When I was ten years old in 1957, in the days before Roger Ebert, my main source of movie reviews was Parents Magazine. I remember distinctly when The Seventh Seal by Ingmar Bergman first came out, they featured a photo of the Knight, played by Max von Sydow, playing chess with Death. As a chess player I was fascinated to see the movie, although it was not until perhaps ten years later that I had the opportunity to do so. (It of course became one of my favorite movies.)
In my imaginings now, I am in a room with Death, although not the black-garbed archetypal figure; and we are not playing chess. But we are much closer than is customary for either one of us. Death is not personified at all; it is more like a presence, one that is saying "Wake up!" And sends a bit of a chill all over the body to reinforce that message. But almost immediately the chill is replaced by a solar warmth emanating from the heart. And the heat and the light from that mollifies the mind and is in itself the awakening that is spoken of. Fear is never a factor. If one is to be afraid of anything, it would be life.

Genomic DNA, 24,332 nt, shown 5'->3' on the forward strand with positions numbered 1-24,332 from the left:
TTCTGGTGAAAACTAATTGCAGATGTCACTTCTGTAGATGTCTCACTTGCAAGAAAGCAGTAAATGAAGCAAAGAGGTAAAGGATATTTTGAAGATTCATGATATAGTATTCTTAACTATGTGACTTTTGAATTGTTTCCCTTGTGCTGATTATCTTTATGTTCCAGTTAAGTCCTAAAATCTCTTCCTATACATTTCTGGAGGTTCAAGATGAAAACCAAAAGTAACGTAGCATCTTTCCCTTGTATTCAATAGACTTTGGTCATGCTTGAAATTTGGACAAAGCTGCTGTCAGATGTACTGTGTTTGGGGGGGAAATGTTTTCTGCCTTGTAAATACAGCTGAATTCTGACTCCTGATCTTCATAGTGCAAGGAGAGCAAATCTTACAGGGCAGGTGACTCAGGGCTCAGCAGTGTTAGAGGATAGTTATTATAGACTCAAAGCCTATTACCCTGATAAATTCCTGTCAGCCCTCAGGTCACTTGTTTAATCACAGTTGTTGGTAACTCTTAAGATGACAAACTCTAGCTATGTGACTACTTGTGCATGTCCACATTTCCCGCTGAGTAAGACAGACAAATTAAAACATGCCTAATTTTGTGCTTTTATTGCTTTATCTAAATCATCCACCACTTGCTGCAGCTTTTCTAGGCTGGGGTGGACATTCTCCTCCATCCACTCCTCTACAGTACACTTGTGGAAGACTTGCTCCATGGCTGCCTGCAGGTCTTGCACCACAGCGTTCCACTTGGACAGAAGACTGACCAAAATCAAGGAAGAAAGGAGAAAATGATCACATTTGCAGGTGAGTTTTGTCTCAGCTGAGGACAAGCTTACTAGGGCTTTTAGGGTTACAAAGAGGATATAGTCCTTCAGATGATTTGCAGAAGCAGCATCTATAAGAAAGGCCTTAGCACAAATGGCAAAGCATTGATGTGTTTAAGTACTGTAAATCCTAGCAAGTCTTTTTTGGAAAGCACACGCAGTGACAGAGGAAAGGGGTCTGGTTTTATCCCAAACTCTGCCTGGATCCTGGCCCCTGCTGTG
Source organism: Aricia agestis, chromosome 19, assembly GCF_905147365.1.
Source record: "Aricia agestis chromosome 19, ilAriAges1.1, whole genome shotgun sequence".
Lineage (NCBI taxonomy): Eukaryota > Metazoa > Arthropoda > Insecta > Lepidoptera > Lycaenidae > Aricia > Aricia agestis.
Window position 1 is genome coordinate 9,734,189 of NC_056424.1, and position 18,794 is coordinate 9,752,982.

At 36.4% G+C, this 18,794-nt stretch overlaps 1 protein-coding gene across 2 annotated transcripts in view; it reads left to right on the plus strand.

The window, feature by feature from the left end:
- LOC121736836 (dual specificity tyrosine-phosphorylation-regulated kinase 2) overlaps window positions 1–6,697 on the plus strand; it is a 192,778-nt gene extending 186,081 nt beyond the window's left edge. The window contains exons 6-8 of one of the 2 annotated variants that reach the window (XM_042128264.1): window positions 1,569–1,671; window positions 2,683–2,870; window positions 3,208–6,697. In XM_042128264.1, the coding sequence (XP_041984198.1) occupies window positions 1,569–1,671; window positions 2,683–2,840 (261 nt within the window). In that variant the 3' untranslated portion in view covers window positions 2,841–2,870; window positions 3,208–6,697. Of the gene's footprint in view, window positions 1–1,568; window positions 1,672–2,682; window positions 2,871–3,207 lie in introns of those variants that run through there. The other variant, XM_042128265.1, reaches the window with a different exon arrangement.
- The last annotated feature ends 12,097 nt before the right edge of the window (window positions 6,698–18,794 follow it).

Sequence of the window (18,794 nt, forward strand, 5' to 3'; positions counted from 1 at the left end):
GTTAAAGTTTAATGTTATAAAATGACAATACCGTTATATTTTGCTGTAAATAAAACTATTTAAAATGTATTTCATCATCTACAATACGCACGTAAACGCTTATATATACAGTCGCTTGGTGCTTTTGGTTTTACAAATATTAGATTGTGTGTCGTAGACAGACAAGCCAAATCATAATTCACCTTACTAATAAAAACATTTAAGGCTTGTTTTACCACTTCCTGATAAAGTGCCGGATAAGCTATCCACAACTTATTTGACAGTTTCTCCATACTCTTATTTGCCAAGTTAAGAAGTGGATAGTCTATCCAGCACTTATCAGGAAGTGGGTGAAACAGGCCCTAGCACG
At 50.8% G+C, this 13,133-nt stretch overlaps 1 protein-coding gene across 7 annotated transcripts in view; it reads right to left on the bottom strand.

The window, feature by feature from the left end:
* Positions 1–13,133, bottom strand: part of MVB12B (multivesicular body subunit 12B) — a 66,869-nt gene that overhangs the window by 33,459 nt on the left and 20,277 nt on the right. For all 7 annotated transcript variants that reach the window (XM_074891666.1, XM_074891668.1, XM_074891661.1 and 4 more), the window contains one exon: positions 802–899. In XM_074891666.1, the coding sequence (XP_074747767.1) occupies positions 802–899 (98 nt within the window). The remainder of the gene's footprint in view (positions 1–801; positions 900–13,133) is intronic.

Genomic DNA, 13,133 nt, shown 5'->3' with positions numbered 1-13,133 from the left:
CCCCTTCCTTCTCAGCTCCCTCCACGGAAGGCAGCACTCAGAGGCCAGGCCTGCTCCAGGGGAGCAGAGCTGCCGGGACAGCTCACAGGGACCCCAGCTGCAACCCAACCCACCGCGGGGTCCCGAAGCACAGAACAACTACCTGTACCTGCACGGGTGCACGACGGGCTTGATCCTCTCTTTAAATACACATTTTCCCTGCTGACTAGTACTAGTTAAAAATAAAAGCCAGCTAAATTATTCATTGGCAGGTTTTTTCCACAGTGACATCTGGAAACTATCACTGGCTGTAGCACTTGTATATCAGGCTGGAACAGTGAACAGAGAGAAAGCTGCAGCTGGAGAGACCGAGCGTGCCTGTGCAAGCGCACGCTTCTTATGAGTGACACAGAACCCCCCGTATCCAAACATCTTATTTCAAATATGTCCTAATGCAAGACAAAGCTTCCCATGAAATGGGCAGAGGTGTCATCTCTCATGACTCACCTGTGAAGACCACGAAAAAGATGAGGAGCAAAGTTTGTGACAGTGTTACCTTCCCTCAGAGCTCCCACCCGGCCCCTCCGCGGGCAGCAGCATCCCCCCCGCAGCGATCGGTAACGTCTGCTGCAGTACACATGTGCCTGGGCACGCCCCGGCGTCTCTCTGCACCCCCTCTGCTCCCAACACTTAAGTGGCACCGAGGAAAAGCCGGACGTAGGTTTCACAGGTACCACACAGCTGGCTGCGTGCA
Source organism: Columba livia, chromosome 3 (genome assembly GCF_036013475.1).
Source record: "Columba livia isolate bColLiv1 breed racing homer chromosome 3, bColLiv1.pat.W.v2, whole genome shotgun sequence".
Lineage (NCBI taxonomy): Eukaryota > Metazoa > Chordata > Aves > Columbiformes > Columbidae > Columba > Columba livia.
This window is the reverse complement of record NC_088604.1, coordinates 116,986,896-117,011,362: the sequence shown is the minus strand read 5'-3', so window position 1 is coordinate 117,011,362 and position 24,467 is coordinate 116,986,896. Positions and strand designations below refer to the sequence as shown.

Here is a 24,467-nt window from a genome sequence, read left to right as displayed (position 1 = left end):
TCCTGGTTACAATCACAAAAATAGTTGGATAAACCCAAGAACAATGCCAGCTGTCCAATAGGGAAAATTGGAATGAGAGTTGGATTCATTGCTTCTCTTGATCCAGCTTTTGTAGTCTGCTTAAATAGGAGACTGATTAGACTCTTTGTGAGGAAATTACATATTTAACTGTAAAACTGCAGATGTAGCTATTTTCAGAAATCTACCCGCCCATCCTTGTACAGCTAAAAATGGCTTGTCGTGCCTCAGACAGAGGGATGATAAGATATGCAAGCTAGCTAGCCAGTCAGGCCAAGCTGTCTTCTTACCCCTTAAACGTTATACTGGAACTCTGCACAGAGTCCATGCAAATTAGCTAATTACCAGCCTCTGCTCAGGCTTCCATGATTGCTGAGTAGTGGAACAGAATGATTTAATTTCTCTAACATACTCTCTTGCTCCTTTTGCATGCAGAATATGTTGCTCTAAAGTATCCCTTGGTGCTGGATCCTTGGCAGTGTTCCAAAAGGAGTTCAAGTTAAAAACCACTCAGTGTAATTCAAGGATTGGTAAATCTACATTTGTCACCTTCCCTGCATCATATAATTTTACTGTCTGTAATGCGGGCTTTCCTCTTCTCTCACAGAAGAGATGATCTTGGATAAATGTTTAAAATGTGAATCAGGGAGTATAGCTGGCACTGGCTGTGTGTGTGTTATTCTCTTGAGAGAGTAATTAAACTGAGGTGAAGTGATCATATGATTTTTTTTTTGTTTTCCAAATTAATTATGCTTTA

But why be afraid of that either? One is here and charged with all kinds of projects and plans. There are opportunities. As long as life itself is propelling us, we may as well go with the flow. And if Death mates us in the end, well, thank God for that. Well met, well mated, old friend.